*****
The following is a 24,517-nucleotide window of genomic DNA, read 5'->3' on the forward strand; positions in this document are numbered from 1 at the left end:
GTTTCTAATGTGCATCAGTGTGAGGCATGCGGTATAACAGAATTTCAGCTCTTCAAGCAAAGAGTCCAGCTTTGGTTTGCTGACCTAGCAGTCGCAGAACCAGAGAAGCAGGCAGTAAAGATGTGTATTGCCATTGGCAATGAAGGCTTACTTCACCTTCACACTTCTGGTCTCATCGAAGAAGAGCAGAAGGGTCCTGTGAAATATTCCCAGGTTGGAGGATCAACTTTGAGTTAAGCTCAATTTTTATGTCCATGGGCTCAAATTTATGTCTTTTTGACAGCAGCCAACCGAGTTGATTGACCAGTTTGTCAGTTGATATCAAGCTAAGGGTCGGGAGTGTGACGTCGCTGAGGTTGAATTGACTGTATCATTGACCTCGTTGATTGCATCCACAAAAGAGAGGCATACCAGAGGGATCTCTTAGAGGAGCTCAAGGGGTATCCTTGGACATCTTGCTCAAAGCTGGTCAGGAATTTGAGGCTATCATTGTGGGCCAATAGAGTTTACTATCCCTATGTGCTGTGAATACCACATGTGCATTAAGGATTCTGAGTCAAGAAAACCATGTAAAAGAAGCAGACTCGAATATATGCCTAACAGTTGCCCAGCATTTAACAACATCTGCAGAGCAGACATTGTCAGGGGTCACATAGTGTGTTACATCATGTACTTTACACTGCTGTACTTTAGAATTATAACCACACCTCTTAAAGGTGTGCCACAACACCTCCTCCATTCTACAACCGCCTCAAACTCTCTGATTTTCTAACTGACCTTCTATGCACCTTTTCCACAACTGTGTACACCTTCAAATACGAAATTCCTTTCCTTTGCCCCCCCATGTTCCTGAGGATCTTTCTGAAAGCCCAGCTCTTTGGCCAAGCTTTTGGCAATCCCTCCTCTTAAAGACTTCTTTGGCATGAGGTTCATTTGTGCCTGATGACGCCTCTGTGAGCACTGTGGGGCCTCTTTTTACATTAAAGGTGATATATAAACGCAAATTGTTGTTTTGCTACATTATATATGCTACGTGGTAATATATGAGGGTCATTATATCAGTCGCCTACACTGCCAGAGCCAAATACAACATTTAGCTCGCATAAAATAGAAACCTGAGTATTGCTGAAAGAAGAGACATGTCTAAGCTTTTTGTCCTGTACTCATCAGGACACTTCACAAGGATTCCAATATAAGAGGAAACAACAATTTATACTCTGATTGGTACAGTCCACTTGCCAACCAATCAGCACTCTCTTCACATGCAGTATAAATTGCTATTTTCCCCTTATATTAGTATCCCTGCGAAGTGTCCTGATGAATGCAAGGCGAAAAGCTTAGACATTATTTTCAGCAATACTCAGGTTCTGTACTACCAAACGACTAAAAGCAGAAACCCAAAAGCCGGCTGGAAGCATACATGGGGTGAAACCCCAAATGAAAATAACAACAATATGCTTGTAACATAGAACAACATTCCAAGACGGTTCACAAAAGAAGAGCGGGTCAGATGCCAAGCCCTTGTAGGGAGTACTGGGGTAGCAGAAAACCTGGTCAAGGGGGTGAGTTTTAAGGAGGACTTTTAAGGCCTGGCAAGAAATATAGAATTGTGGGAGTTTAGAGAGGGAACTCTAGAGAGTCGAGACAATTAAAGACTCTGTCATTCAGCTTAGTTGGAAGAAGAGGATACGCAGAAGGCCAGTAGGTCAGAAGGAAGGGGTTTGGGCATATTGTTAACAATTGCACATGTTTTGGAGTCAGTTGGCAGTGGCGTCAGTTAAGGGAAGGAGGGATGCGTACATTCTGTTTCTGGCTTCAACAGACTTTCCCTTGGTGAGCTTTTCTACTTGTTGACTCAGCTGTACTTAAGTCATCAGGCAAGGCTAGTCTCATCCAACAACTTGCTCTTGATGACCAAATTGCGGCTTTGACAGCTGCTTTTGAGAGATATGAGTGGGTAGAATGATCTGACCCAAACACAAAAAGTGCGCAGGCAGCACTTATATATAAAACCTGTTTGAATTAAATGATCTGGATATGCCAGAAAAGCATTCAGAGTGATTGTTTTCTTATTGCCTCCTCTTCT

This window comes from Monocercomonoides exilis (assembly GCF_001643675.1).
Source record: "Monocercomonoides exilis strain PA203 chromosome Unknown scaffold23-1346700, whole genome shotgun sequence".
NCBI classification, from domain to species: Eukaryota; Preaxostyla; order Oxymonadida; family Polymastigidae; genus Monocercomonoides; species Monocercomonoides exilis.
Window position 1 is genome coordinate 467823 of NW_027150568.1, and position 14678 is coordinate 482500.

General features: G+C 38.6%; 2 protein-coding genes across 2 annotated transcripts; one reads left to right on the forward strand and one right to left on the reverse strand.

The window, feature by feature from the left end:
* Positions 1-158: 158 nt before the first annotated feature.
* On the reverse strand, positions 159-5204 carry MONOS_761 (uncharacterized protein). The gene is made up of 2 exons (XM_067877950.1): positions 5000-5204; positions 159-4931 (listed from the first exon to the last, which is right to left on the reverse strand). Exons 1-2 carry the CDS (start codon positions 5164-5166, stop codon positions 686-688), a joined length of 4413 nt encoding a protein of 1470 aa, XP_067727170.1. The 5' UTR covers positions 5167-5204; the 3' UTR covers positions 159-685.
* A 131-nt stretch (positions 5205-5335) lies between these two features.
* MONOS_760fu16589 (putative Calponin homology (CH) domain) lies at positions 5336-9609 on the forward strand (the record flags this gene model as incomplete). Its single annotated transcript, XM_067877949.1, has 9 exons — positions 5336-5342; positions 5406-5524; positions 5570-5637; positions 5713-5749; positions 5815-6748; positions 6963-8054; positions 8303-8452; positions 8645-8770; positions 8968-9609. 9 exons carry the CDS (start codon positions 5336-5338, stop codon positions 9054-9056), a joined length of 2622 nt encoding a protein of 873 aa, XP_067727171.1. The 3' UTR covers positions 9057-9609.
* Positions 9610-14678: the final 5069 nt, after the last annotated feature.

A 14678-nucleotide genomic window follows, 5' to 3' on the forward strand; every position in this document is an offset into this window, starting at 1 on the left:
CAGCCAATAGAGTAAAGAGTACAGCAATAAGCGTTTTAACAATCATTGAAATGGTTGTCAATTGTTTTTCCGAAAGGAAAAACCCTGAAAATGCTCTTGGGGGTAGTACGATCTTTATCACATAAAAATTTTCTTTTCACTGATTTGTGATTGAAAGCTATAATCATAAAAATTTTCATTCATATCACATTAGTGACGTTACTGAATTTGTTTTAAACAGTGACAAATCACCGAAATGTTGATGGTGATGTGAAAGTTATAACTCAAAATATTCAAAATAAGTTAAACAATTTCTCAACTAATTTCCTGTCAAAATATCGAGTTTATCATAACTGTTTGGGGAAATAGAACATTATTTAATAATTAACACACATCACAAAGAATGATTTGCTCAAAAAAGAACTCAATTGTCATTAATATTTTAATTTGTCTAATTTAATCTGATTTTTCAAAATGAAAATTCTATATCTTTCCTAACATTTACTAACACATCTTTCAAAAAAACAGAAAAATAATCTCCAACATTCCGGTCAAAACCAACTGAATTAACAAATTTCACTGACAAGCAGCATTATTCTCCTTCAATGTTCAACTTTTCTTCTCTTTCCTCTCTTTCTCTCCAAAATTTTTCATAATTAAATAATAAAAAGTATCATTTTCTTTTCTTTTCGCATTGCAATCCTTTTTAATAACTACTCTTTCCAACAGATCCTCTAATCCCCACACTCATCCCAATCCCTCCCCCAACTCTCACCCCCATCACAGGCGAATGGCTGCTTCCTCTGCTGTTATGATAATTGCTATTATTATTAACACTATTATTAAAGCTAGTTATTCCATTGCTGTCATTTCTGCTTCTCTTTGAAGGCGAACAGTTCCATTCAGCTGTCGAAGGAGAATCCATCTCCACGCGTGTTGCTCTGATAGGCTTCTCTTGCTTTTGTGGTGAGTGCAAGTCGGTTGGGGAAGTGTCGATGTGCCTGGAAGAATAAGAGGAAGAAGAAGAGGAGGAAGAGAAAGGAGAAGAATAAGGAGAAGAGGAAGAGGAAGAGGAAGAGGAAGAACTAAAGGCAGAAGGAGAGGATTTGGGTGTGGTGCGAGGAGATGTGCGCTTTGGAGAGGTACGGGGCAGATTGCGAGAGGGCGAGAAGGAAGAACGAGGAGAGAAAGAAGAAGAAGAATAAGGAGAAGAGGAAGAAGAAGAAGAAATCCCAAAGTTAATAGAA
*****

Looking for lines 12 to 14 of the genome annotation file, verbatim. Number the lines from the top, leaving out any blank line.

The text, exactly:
* MONOS_760fu16589 (putative Calponin homology (CH) domain) lies at positions 5336-9609 on the forward strand (the record flags this gene model as incomplete). Its single annotated transcript, XM_067877949.1, has 9 exons — positions 5336-5342; positions 5406-5524; positions 5570-5637; positions 5713-5749; positions 5815-6748; positions 6963-8054; positions 8303-8452; positions 8645-8770; positions 8968-9609. 9 exons carry the CDS (start codon positions 5336-5338, stop codon positions 9054-9056), a joined length of 2622 nt encoding a protein of 873 aa, XP_067727171.1. The 3' UTR covers positions 9057-9609.
* Positions 9610-14678: the final 5069 nt, after the last annotated feature.

A 14678-nucleotide genomic window follows, 5' to 3' on the forward strand; every position in this document is an offset into this window, starting at 1 on the left: